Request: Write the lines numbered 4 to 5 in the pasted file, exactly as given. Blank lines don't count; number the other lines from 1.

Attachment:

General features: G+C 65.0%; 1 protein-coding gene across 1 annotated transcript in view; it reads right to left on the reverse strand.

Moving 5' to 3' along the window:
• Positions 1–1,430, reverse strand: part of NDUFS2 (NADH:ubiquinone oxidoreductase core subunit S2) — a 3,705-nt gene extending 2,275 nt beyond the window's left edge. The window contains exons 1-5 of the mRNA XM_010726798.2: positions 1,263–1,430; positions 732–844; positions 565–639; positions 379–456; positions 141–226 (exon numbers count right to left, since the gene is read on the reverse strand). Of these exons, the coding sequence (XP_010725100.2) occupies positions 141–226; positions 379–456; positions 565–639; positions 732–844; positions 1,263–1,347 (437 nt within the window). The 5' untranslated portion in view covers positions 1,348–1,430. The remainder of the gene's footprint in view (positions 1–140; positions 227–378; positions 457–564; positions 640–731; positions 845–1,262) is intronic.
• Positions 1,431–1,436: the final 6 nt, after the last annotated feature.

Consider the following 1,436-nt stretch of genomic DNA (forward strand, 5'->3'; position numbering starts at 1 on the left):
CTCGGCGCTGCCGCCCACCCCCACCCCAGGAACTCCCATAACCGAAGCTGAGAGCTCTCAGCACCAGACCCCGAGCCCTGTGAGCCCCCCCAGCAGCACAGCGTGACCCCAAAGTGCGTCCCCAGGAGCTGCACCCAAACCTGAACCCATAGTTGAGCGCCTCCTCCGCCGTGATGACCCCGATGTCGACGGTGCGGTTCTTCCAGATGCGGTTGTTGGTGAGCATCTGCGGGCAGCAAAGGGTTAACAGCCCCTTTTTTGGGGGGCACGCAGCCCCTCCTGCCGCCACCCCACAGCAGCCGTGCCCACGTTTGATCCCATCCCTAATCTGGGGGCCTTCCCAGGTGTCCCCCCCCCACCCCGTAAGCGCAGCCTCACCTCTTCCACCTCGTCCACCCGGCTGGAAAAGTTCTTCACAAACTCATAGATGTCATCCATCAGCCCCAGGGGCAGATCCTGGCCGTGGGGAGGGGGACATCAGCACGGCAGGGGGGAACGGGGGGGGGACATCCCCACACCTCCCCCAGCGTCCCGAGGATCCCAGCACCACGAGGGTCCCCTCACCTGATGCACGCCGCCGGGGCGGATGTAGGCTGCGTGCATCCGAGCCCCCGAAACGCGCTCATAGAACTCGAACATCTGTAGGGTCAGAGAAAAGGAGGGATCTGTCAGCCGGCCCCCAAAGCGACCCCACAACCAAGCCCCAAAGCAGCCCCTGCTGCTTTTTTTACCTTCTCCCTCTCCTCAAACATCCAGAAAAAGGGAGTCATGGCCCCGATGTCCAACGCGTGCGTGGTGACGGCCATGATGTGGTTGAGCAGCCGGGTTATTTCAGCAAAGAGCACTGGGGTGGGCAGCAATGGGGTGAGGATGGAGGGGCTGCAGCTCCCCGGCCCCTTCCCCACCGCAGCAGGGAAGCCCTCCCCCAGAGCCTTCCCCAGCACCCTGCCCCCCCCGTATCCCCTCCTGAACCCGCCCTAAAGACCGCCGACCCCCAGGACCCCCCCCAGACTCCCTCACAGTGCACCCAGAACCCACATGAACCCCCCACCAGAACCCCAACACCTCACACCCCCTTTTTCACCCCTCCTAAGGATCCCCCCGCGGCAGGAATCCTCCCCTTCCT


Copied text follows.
• Positions 1,431–1,436: the final 6 nt, after the last annotated feature.

Consider the following 1,436-nt stretch of genomic DNA (forward strand, 5'->3'; position numbering starts at 1 on the left):